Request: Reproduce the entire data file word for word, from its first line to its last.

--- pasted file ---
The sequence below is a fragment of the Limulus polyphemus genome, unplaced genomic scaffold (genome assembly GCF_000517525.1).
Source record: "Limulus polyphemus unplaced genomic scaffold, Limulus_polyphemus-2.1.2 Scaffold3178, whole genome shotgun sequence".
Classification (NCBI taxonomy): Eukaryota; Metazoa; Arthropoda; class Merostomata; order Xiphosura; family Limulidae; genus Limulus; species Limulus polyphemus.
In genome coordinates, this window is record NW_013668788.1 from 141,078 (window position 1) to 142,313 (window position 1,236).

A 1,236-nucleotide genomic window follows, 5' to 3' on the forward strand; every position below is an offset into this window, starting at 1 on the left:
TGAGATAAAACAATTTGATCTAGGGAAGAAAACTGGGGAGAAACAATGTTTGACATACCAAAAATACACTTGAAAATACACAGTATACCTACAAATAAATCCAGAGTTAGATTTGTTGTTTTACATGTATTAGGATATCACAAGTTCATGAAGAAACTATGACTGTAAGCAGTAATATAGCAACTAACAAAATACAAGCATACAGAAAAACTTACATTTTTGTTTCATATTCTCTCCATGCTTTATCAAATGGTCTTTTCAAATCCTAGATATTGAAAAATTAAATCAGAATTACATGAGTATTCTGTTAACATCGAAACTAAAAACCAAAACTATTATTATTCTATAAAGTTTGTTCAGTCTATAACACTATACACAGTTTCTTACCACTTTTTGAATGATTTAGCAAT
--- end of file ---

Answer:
The sequence below is a fragment of the Limulus polyphemus genome, unplaced genomic scaffold (genome assembly GCF_000517525.1).
Source record: "Limulus polyphemus unplaced genomic scaffold, Limulus_polyphemus-2.1.2 Scaffold3178, whole genome shotgun sequence".
Classification (NCBI taxonomy): Eukaryota; Metazoa; Arthropoda; class Merostomata; order Xiphosura; family Limulidae; genus Limulus; species Limulus polyphemus.
In genome coordinates, this window is record NW_013668788.1 from 141,078 (window position 1) to 142,313 (window position 1,236).

A 1,236-nucleotide genomic window follows, 5' to 3' on the forward strand; every position below is an offset into this window, starting at 1 on the left:
TGAGATAAAACAATTTGATCTAGGGAAGAAAACTGGGGAGAAACAATGTTTGACATACCAAAAATACACTTGAAAATACACAGTATACCTACAAATAAATCCAGAGTTAGATTTGTTGTTTTACATGTATTAGGATATCACAAGTTCATGAAGAAACTATGACTGTAAGCAGTAATATAGCAACTAACAAAATACAAGCATACAGAAAAACTTACATTTTTGTTTCATATTCTCTCCATGCTTTATCAAATGGTCTTTTCAAATCCTAGATATTGAAAAATTAAATCAGAATTACATGAGTATTCTGTTAACATCGAAACTAAAAACCAAAACTATTATTATTCTATAAAGTTTGTTCAGTCTATAACACTATACACAGTTTCTTACCACTTTTTGAATGATTTAGCAAT